DETROIT — The 2016 White Sox expected an improved offense when they addressed two of last season’s biggest needs with trades for Todd Frazier and Brett Lawrie.

While scoring is up a hair over the 2015 club, it hasn’t nearly been enough.

As they have for much of the season, the White Sox jumped out to an early three-run lead on Tuesday night but failed to put their opponents away. Their dormancy allowed the Detroit Tigers to rally back to send the White Sox to an 8-4 loss in front of 27,121 at Comerica Park. Frazier homered early before Detroit scored eight runs between the fifth and seventh innings. The Tigers look to complete a three-game sweep of the White Sox on Wednesday afternoon on CSN.

“That’s kind of been the story of our year,” leadoff man Adam Eaton said. “With runners in scoring position we haven’t been able to drive in and get the big hit. When we do that we win. When we get it done we win and when we don’t it bites us.”

The White Sox thought they added serious bite to an offense that finished at or near the bottom of the American League in 2015 in most of the major categories. Frazier was acquired in a three-team deal from the Cincinnati Reds and Lawrie came over from Oakland for two-minor leaguers. On top of the acquisitions of Melky Cabrera and Adam LaRoche a year earlier, Frazier and Lawrie were expected to bolster positions in which the White Sox finished last in OPS in the majors last season.

To an extent, the plan has worked. The White Sox entered Tuesday having increased their scoring average to 4.07 runs per game, up from 3.84. But even with that improvement, the White Sox started play 13th among 15 AL clubs in runs scored and 63 runs below the league average.

They also were 13th in home runs (131), slugging percentage (.402) and OPS (.717).

Part of their struggles can be attributed to injuries — Lawrie has been out since July 22 and Austin Jackson has been gone since early June. The unexpected retirement of LaRoche also left the White Sox short on left-handed power in the middle of the lineup and forced Cabrera from the second spot to fifth to provide balance. And some can be attributed to down years by several key veterans, including the performance with runners in scoring position by Jose Abreu and Frazier.

But even the White Sox thought they’d be a better run-scoring team than they have proven through 131 games.

“I think we did,” White Sox manager Robin Ventura said. “You lose Rochie at the beginning of the year, and that changed the left-handed dynamic of what our lineup would have been like. But you still expect guys to hit a little better and score more runs than we’ve done. We haven’t held up our end of the bargain.”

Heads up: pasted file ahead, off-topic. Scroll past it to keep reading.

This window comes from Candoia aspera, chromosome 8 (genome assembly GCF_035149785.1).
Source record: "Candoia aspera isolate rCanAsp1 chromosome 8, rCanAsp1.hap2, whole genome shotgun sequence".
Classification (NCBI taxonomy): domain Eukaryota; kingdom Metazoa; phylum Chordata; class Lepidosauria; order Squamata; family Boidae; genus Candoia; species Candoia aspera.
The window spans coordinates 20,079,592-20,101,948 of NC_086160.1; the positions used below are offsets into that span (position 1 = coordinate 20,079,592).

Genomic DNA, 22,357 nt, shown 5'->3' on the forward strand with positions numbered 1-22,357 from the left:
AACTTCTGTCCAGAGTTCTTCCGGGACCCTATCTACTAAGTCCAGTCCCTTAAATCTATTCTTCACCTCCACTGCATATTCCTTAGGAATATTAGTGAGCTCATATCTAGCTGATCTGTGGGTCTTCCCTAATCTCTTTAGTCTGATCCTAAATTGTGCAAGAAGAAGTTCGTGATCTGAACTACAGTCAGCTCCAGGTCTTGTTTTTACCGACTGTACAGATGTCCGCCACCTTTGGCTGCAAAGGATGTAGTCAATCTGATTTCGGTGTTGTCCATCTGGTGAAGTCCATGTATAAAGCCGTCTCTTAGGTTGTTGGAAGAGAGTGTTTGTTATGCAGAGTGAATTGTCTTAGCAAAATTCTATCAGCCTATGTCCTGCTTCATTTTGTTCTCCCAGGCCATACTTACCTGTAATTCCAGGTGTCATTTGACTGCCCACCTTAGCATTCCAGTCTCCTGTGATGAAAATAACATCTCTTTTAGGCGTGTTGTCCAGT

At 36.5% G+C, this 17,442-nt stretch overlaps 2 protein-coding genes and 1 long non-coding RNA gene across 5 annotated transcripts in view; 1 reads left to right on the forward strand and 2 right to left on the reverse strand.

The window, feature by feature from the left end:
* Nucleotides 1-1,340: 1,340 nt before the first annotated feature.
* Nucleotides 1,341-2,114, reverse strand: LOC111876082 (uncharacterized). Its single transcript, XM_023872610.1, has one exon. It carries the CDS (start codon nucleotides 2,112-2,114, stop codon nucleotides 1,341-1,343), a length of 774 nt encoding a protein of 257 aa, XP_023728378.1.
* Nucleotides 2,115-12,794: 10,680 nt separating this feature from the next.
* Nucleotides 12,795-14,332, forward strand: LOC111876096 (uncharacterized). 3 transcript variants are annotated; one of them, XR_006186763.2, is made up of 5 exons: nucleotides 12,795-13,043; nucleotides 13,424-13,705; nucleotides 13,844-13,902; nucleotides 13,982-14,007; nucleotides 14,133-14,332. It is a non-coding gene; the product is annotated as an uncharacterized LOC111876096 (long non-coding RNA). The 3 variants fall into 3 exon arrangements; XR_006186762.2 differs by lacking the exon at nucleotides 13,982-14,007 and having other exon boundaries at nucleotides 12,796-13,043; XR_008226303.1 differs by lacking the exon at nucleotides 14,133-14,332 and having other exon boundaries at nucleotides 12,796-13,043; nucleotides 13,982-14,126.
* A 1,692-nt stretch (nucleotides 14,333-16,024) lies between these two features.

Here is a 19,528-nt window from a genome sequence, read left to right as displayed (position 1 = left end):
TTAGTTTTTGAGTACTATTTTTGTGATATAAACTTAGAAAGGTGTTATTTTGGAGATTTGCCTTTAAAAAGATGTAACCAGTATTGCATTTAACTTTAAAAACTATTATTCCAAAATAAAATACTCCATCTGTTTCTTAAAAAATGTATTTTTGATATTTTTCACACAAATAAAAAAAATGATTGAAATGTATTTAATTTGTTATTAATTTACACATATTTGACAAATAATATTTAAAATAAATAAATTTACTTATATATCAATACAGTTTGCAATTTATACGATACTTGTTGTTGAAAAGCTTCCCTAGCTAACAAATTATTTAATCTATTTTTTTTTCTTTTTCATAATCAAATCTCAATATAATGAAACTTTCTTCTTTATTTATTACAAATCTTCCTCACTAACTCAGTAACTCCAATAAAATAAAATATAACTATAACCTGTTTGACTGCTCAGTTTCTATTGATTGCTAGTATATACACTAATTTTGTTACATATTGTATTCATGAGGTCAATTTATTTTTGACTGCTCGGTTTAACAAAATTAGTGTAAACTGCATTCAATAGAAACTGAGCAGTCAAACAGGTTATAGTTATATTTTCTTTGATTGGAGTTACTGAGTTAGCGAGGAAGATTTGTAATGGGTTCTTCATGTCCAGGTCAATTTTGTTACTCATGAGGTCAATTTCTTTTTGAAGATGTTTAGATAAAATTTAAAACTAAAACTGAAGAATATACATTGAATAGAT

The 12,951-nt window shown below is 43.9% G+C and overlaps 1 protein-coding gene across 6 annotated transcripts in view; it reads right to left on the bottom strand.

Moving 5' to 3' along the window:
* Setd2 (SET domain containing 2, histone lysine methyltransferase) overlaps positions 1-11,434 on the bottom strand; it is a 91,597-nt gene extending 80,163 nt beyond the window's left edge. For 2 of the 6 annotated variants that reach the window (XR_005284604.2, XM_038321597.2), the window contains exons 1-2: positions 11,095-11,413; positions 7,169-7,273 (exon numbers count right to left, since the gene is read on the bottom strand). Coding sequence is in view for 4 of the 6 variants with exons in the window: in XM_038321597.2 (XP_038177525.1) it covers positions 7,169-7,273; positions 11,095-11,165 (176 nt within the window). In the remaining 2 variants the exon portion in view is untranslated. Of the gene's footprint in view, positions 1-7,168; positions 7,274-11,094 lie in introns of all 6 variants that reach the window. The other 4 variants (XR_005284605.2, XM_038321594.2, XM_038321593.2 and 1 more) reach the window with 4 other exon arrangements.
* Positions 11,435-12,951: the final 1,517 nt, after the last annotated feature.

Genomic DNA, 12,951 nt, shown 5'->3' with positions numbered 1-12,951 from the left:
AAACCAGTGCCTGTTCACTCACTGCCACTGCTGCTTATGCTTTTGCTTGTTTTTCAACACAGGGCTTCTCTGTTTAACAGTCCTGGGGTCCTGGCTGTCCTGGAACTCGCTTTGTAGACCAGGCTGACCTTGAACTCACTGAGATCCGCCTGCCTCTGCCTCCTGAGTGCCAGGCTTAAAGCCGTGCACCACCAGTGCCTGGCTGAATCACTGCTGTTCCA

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Their end of the bargain left the White Sox vulnerable on Tuesday. Frazier’s two-run homer and an RBI groundout by Eaton in the second inning had the White Sox in command. But Daniel Norris struck out Tim Anderson to strand a runner at third.

Then in the fourth, Norris got Tyler Saladino to fly out to shallow right, which prevented the runner on third from tagging. After Eaton walked, Norris got Anderson to ground into a fielder’s choice.

Even though Norris’ pitch count was sky high, the White Sox failed to knock him out of the game. That allowed the Tigers to rally back against Anthony Ranaudo, Matt Albers and Jacob Turner.

“They seem to add on,” Ventura said. “They don’t stop adding on that extra run. A guy on third with less than two outs, they’re able to get it in. That’s been an Achilles heel for us.”

It’s also been a source of frustration, Eaton said. The White Sox look around the room and feel like they have a talented group, especially now with Justin Morneau solidifying the middle. But once again, that group didn’t keep their foot on the pedal and paid the price.

“They just continue to plug away,” Eaton said. “Their offense is good enough to come back from any deficit. Hats off to them, but we’ve got to keep adding on. We got on Norris early and got his pitch count up, but we’ve got to keep knocking on the door. We didn’t keep on it enough and knock him out real early.

“Top to bottom I think we have a pretty good lineup. It is frustrating when you don’t get that big hit and vice versa for the big pitch.”